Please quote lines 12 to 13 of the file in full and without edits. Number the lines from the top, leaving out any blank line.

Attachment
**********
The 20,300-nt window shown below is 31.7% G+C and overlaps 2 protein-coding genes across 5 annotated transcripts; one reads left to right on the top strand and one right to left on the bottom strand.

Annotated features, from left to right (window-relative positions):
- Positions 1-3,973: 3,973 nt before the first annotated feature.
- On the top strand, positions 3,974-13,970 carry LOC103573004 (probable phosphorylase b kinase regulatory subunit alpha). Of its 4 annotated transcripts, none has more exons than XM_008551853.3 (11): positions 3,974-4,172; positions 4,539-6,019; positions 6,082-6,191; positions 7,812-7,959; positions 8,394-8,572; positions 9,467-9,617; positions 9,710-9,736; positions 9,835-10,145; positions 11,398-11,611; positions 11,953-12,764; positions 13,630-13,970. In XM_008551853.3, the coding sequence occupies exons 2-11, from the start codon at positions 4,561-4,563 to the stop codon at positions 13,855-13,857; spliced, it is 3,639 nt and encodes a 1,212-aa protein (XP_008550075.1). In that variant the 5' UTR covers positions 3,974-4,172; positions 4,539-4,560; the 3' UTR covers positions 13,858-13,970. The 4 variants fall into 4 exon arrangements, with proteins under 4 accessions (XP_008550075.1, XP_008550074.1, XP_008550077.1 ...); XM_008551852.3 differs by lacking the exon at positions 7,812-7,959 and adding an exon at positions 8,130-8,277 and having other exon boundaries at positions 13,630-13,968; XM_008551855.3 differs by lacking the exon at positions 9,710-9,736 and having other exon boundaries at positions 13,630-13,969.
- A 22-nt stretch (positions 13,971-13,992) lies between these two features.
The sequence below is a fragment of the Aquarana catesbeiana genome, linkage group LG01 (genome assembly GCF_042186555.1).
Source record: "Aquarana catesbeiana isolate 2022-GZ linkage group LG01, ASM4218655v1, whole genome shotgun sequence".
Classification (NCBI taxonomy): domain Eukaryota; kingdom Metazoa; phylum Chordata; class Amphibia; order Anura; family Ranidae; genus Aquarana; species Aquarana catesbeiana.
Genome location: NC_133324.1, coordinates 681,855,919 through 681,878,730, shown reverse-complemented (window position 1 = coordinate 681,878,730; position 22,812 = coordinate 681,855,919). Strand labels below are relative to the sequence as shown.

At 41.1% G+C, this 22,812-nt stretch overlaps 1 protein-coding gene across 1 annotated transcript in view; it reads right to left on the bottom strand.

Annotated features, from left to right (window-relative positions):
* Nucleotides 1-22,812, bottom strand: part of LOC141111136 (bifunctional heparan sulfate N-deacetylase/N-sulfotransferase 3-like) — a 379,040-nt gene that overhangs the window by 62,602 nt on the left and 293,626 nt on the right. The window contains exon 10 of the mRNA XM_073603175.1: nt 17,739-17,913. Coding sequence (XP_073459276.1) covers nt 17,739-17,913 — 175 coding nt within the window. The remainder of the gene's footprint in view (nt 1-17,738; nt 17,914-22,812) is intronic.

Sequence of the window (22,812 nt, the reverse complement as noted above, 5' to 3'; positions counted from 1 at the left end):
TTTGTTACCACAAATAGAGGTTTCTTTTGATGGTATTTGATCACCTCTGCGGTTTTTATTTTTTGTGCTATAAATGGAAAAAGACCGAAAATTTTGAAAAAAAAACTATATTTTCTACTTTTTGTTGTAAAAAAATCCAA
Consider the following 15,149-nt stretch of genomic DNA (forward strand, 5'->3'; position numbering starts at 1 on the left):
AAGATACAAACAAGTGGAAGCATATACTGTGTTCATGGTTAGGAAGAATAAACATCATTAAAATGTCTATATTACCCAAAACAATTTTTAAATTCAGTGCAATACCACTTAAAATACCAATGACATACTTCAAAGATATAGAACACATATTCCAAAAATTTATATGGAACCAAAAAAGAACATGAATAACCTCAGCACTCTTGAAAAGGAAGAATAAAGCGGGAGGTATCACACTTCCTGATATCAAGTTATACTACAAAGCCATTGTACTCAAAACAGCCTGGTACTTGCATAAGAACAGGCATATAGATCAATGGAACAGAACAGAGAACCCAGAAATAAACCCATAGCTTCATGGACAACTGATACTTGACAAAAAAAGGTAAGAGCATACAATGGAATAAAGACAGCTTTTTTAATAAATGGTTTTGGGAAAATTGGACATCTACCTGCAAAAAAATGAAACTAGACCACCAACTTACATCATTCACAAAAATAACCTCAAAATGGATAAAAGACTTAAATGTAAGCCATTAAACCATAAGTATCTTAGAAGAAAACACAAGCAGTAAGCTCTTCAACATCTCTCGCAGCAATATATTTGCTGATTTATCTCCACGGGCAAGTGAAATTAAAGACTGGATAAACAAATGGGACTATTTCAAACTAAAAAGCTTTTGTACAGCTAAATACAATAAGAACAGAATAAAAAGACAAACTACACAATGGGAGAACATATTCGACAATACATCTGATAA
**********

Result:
* Nucleotides 1-22,812, bottom strand: part of LOC141111136 (bifunctional heparan sulfate N-deacetylase/N-sulfotransferase 3-like) — a 379,040-nt gene that overhangs the window by 62,602 nt on the left and 293,626 nt on the right. The window contains exon 10 of the mRNA XM_073603175.1: nt 17,739-17,913. Coding sequence (XP_073459276.1) covers nt 17,739-17,913 — 175 coding nt within the window. The remainder of the gene's footprint in view (nt 1-17,738; nt 17,914-22,812) is intronic.

Sequence of the window (22,812 nt, the reverse complement as noted above, 5' to 3'; positions counted from 1 at the left end):